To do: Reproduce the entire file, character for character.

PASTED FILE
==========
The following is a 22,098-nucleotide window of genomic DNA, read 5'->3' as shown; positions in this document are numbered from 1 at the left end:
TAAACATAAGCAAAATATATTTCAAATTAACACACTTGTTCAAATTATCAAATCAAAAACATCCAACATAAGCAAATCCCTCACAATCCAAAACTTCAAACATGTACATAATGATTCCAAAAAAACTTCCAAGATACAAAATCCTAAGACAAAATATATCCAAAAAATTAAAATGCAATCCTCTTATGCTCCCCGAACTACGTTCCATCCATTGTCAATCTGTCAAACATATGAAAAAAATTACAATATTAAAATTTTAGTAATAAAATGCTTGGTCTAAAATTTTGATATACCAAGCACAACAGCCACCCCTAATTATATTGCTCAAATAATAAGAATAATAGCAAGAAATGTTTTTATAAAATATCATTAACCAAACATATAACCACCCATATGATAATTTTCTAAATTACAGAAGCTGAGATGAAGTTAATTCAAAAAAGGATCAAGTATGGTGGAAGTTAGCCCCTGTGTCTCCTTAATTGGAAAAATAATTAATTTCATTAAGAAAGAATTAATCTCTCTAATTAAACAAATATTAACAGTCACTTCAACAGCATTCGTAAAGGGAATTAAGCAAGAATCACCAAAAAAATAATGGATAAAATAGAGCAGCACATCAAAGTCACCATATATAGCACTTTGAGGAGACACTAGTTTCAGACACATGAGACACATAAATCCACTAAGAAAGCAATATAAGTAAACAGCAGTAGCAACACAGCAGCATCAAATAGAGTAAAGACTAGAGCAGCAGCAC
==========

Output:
The following is a 22,098-nucleotide window of genomic DNA, read 5'->3' as shown; positions in this document are numbered from 1 at the left end:
TAAACATAAGCAAAATATATTTCAAATTAACACACTTGTTCAAATTATCAAATCAAAAACATCCAACATAAGCAAATCCCTCACAATCCAAAACTTCAAACATGTACATAATGATTCCAAAAAAACTTCCAAGATACAAAATCCTAAGACAAAATATATCCAAAAAATTAAAATGCAATCCTCTTATGCTCCCCGAACTACGTTCCATCCATTGTCAATCTGTCAAACATATGAAAAAAATTACAATATTAAAATTTTAGTAATAAAATGCTTGGTCTAAAATTTTGATATACCAAGCACAACAGCCACCCCTAATTATATTGCTCAAATAATAAGAATAATAGCAAGAAATGTTTTTATAAAATATCATTAACCAAACATATAACCACCCATATGATAATTTTCTAAATTACAGAAGCTGAGATGAAGTTAATTCAAAAAAGGATCAAGTATGGTGGAAGTTAGCCCCTGTGTCTCCTTAATTGGAAAAATAATTAATTTCATTAAGAAAGAATTAATCTCTCTAATTAAACAAATATTAACAGTCACTTCAACAGCATTCGTAAAGGGAATTAAGCAAGAATCACCAAAAAAATAATGGATAAAATAGAGCAGCACATCAAAGTCACCATATATAGCACTTTGAGGAGACACTAGTTTCAGACACATGAGACACATAAATCCACTAAGAAAGCAATATAAGTAAACAGCAGTAGCAACACAGCAGCATCAAATAGAGTAAAGACTAGAGCAGCAGCAC